IMO the alternative approach, leave it on a lot for corporate CYA or FA convenience quickly trains the already-rebellious public that the sign is BS and it being on has no connection to their actual safety. Which attitude they bring to their next flight. And the next …

Many pilots and some FAs have given up any thought towards enforcement. They (cynically?) decide that corporate CYA policies like “leave it on for all climbs, all descents, and whenever there’s the slightest detectable wiggling motion while level” plus the general public’s modern attitude towards authority (e.g. “screw that”) has created a situation where all passengers treat the sign as barely even advisory anyhow. So why bother pissing uphill?

OTOH, at various times in history the sign was used as a security measure around Washington DC. And may be used that way again some day. When tensions were at their highest, anyone getting out of their seat once we were in “sterile cabin” mode mandated that we divert to a distant alternate away from DC. Even for a grandmother digging in her purse in the overhead. And we were not permitted to really explain the importance of your compliance nor the consequences of your noncompliance. Had to keep the procedures and logic secret from the bad guys. Or so the brainaics at FBI / TSA / TLA-du-jour said. Happily we’re past that stage. For now.

Bottom line on the OP’s actual Qs: It’s exactly as clear and bright line as the muddled mess you just read.

For a simple toggle switch, the darn thing takes a lot of space in our policy manual and generates a lot of inflight conversation, musing, and mulling over the best, or maybe least bad, way to operate it.

Thanks LSL Guy.

Most of the people I’ve seen up when the light is on get up five minutes or so after the last bit of turbulence. That’s not to say there might not be more, but most of the time things are smooth for a long time before the light goes off.

That’s a sad consequence of three things:

  1. Often the turbulence is patchy and when in a smooth area we have no effective way of knowing how much longer the smooth lasts before the next patch. Nor whether we have flown out of the patchy area into truly smooth air. On patchy days a lot of chatter on the radio (other traffic permitting) is spent on folks asking one another what they’re encountering. So practically speaking the way we know it’s appropriate to turn it off is after a reasonable time has passed without much bumpiness.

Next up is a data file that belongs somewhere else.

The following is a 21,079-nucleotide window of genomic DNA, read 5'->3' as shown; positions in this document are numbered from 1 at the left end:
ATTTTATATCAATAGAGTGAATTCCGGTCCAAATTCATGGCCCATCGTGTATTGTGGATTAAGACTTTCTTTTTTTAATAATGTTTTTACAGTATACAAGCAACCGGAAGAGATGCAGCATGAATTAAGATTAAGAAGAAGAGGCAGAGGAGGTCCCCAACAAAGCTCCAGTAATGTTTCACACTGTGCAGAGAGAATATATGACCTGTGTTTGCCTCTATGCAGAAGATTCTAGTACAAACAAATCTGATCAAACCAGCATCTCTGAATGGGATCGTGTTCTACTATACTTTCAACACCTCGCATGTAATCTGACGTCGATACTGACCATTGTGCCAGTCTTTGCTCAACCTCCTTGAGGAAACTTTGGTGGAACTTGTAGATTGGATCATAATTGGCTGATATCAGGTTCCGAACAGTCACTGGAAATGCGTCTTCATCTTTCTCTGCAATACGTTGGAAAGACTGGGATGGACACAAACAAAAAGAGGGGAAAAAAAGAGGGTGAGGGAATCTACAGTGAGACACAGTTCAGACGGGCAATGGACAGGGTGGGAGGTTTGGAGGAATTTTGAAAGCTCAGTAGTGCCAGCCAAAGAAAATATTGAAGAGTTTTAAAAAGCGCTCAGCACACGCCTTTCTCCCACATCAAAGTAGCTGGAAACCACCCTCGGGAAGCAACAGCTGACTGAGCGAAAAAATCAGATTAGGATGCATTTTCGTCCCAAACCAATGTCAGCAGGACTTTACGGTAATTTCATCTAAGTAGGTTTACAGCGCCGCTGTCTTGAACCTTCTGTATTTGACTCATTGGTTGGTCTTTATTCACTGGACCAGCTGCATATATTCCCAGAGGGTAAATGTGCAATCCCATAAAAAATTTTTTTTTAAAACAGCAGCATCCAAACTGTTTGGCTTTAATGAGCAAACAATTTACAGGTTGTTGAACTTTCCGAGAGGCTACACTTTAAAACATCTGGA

2. Each time we turn the sign on, either an FA (or on the new airplanes the entertainment system computer) is required by FAA to pause the videos and make a PA announcing the sign has been turned on and reminding y’all to agree to comply to it.

When the sign is turned off no announcement is necessary although IIRC some entertainment computers also pause the video and make an announcement amounting to: “sign is off; get up if you want but keep wearing your belt when seated”. But said (of course) in ponderous corporate-speak (and a couple of languages) so it takes a full minute to run.

Either way the intrusion on the entertainment annoys those watching our vid or listening to our music and the overhead PA annoys those sleeping or resting or working or reading or fiddling with their devices.

So we try to avoid toggling the sign more often than about every 10 minutes. Besides, it takes some folks 10 whole minutes just to get up, wander back there, pee, primp, & return to their seat. :slight_smile:
3) Pilots forget the stupid thing is on. The switch is someplace on the overhead out of direct sight. The job in cruise consists of juggling a slow but continuous flow of short term tasks and promptly forgetting / dumping each of them to make room in short term memory for the next pop-up interruption and the handful of fact-bites relevant to it. Eventually the ride slowly gets smoother but by then it was 30 tasks / interruptions ago that you turned it on.

I use the stopwatch on the panel as a reminder. Which is in plain view of what I’m watching. If that thing is ticking, the sign is on. When I notice it’s smooth & the view, radar, and reports from airplanes ahead aren’t bumpy-looking, I’ll reset my stopwatch and if it gets to 5 minutes with no bumps I’ll turn the sign off. Unless I zen out for a few and don’t notice the reset timer until it’s passed 10 minutes :slight_smile:

Just piss on the TSA groper before you get on the plane. Problem solved.